On Thursday, the Los Angeles City Council voted in favor of banning people from living in their vehicles between the hours of 9 p.m. and 6 a.m. in residential districts, or at any time within one block of a school or park. Ten city councilmembers voted in favor of the ban, four were absent and one, Councilmember Nury Martinez, voted against the ban.
Each night, at least 9,500 people fall asleep inside cars, vans and RVs parked in various neighborhoods around the city. Though the city is proactively attempting to find safe locations for these people to park their vehicles at night, those who live inside their vehicles are, for the time being, parking wherever possible to ensure a peaceful night. Often, wherever possible translates to quiet residential streets in various neighborhoods sprinkled around the city.
Unsurprisingly, the residents of homes and apartments on streets where people park their cars-turned-homes dislike the often somewhat dilapidated vehicles in plain sight. They argue, in letters to the city and public comments sessions, that the raggedy RVs are a safety threat, encourage crime and dump garbage and sewage directly on the road with little regard for neighbors. Roads adjacent to schools and schools and especially public parks are also frequently used, prompting similar concerns in those locations.
The new ban is born out of those concerned residents, and specifically outlaws vehicular habitation on any residential street, defined as "any street that adjoins one or more residential single or multifamily residences."
The motion passed on Thursday also includes a fine schedule for those found to be violating the city's new statute. The first time someone is found to be illegally living in a vehicle, they will be cited $25. That amount increases to $50 the second time, and then to $75 for all citations following. This schedule also includes provision for an initial warning, awarded without a fine.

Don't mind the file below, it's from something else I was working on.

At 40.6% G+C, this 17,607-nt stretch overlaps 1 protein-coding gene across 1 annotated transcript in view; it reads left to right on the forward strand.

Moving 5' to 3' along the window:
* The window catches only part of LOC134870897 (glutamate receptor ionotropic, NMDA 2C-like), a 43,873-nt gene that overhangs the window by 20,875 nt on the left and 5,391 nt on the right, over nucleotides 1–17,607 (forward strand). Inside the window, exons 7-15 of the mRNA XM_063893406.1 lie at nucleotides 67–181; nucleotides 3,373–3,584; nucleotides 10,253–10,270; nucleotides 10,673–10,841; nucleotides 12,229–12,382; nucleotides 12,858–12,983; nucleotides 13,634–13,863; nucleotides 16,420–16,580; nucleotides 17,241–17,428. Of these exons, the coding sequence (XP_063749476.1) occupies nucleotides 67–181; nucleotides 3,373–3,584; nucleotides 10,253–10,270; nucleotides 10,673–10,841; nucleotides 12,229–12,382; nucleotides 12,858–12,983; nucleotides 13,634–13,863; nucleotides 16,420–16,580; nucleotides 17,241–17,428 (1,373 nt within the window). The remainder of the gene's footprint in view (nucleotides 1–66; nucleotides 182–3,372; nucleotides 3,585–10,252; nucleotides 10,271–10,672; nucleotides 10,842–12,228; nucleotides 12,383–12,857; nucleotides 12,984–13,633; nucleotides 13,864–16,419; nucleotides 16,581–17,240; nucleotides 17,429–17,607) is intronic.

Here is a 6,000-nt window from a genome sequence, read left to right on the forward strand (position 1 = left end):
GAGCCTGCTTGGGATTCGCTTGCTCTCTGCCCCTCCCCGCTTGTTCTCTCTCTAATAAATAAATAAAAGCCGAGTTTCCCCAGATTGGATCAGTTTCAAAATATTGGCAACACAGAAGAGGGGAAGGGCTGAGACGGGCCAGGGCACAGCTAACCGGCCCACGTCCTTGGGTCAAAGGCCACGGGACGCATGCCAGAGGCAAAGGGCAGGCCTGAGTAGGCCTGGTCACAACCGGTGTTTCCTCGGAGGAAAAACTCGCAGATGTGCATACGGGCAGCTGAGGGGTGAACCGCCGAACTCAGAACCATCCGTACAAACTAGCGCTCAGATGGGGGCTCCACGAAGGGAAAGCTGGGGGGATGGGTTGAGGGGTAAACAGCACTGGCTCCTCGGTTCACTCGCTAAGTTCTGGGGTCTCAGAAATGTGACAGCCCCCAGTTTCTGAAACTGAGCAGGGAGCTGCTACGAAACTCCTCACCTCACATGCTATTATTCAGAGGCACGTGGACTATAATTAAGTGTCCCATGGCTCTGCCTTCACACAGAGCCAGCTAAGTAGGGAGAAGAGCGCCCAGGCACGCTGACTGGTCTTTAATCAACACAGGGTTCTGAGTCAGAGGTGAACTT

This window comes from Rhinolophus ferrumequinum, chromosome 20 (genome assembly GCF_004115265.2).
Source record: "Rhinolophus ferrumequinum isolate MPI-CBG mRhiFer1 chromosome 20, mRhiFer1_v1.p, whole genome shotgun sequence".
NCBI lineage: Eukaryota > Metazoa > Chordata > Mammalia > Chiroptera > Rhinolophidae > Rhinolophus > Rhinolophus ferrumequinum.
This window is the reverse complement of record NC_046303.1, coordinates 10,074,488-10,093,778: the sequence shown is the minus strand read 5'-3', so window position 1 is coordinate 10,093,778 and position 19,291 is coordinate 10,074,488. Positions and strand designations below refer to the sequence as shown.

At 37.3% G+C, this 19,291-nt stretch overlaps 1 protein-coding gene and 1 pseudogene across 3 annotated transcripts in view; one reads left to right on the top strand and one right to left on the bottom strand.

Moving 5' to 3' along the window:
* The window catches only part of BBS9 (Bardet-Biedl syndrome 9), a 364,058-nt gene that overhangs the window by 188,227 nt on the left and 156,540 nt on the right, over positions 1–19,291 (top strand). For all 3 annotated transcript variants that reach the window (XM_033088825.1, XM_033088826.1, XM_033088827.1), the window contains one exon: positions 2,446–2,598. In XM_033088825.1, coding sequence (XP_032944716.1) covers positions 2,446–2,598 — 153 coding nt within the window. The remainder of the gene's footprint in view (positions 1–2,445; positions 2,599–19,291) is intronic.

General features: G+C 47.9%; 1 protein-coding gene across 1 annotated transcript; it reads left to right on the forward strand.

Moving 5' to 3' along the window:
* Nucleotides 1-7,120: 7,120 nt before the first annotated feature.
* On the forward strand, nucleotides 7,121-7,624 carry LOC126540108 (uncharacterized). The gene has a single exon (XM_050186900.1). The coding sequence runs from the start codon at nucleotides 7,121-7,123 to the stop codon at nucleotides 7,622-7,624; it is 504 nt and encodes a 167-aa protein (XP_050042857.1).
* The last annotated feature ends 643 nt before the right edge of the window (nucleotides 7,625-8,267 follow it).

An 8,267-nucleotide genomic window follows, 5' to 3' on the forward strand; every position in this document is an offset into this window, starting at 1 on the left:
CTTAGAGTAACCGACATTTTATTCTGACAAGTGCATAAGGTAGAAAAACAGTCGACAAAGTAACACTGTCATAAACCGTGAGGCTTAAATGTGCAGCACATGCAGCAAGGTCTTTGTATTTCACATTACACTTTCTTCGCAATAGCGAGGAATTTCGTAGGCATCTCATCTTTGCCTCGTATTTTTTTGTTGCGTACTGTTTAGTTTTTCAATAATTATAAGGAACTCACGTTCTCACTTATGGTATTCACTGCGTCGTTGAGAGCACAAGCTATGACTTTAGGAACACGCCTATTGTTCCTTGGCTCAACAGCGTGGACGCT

Curiously, this is not the first time Los Angeles has voted in favor of banning vehicular habitation. Back in 2014, the 9th Circuit Court of Appeals struck down another previous ban that the city passed against living in a car, truck or RV parked on public streets. The wording of that previous ban bluntly prohibited people from living in a vehicle at any time whatsoever, without any clarification. Ruling on the case Desertrain v. Los Angeles, the 9th Circuit judges determined the old ban's language was "unconstitutionally vague" and promoted "arbitrary and discriminatory enforcement."
The 9th Circuit ruling resulted in a $1.1 million settlement paid by to the city to the law offices of Carol Sobel, a Santa Monica based attorney who's successfully sued the city multiple times over homeless related issues.
Time will tell whether or not Los Angeles will be sued over this latest ordinance. How the new rules will be enforced also remains somewhat unclear, given the only way to know whether or not someone is living inside a vehicle (RV with closed windows, at least) is to knock and wait for them to answer.
At the same time, it is still perfectly legal for someone to park their vehicle in a residential neighborhood, and sleep on the sidewalk outside of it.